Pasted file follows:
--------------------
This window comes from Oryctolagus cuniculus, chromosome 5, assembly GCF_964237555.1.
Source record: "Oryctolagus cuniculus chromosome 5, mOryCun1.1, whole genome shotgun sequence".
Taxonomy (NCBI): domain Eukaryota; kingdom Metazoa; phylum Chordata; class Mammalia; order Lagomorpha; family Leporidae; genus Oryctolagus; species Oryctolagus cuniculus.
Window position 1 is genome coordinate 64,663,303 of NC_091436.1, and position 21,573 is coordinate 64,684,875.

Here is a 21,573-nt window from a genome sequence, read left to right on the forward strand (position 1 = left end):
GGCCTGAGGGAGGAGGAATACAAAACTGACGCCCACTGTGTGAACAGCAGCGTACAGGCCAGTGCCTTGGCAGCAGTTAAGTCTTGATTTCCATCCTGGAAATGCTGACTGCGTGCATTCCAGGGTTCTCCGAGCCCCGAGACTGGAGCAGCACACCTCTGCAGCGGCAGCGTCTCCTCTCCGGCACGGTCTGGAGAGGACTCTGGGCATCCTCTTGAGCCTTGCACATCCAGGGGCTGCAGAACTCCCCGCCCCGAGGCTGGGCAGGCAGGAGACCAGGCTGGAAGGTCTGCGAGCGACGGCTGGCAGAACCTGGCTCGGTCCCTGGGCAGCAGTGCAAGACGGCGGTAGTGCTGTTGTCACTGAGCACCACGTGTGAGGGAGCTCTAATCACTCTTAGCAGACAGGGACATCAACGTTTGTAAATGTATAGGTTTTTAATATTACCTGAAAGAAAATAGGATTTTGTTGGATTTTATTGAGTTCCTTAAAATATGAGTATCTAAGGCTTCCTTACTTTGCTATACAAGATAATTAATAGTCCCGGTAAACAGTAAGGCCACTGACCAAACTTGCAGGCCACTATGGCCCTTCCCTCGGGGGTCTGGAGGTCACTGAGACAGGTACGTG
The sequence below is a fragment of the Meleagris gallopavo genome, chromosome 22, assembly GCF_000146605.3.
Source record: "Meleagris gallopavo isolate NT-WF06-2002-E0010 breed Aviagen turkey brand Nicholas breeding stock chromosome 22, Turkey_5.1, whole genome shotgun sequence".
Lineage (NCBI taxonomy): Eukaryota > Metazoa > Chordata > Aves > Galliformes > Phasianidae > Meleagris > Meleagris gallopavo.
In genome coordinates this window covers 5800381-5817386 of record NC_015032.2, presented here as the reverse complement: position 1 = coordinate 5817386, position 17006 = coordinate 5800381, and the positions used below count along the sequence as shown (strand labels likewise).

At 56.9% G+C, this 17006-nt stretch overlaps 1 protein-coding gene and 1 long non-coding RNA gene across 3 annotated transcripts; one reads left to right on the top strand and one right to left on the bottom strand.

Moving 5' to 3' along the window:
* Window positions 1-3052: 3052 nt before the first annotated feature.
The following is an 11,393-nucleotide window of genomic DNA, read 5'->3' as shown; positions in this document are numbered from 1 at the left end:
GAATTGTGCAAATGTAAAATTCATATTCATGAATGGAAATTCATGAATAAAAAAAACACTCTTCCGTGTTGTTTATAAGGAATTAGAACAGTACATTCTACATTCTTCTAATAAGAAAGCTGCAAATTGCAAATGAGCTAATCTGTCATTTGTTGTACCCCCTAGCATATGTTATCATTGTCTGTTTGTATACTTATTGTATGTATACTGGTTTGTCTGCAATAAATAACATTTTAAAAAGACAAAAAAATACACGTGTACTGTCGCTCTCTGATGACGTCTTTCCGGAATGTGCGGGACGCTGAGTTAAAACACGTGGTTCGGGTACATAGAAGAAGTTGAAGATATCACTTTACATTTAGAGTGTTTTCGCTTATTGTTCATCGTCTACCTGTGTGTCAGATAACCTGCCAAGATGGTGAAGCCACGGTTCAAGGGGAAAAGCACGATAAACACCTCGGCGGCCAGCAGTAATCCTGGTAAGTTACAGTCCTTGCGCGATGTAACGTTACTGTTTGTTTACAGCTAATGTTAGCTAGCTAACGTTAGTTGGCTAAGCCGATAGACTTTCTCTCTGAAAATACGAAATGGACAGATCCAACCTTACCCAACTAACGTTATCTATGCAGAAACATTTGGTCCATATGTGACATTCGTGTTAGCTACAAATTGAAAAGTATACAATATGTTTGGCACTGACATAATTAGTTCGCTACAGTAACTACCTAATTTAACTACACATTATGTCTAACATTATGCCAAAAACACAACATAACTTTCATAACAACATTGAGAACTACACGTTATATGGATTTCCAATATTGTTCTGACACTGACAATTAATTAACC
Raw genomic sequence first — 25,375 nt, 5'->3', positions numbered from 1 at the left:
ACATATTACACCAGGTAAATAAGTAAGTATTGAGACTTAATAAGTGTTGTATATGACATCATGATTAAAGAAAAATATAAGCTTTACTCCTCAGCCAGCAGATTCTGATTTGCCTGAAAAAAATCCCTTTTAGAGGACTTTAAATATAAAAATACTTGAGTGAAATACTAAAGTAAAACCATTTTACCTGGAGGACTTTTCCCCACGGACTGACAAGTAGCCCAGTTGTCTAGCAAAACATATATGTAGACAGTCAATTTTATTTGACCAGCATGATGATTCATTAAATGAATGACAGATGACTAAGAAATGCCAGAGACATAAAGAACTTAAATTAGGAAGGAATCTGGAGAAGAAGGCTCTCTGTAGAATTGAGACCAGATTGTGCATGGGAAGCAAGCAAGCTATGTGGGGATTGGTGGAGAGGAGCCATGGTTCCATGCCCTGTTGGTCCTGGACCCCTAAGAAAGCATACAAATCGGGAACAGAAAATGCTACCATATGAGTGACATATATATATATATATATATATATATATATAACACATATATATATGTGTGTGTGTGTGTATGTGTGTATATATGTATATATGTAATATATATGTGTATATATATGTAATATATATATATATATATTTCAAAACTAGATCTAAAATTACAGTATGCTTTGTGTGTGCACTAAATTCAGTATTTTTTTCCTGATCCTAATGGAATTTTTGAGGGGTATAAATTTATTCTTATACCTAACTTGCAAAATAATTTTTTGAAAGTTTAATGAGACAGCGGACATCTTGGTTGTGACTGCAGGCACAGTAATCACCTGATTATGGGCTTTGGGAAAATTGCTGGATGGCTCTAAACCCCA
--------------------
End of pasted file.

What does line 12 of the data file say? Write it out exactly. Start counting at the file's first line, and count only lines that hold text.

Moving 5' to 3' along the window: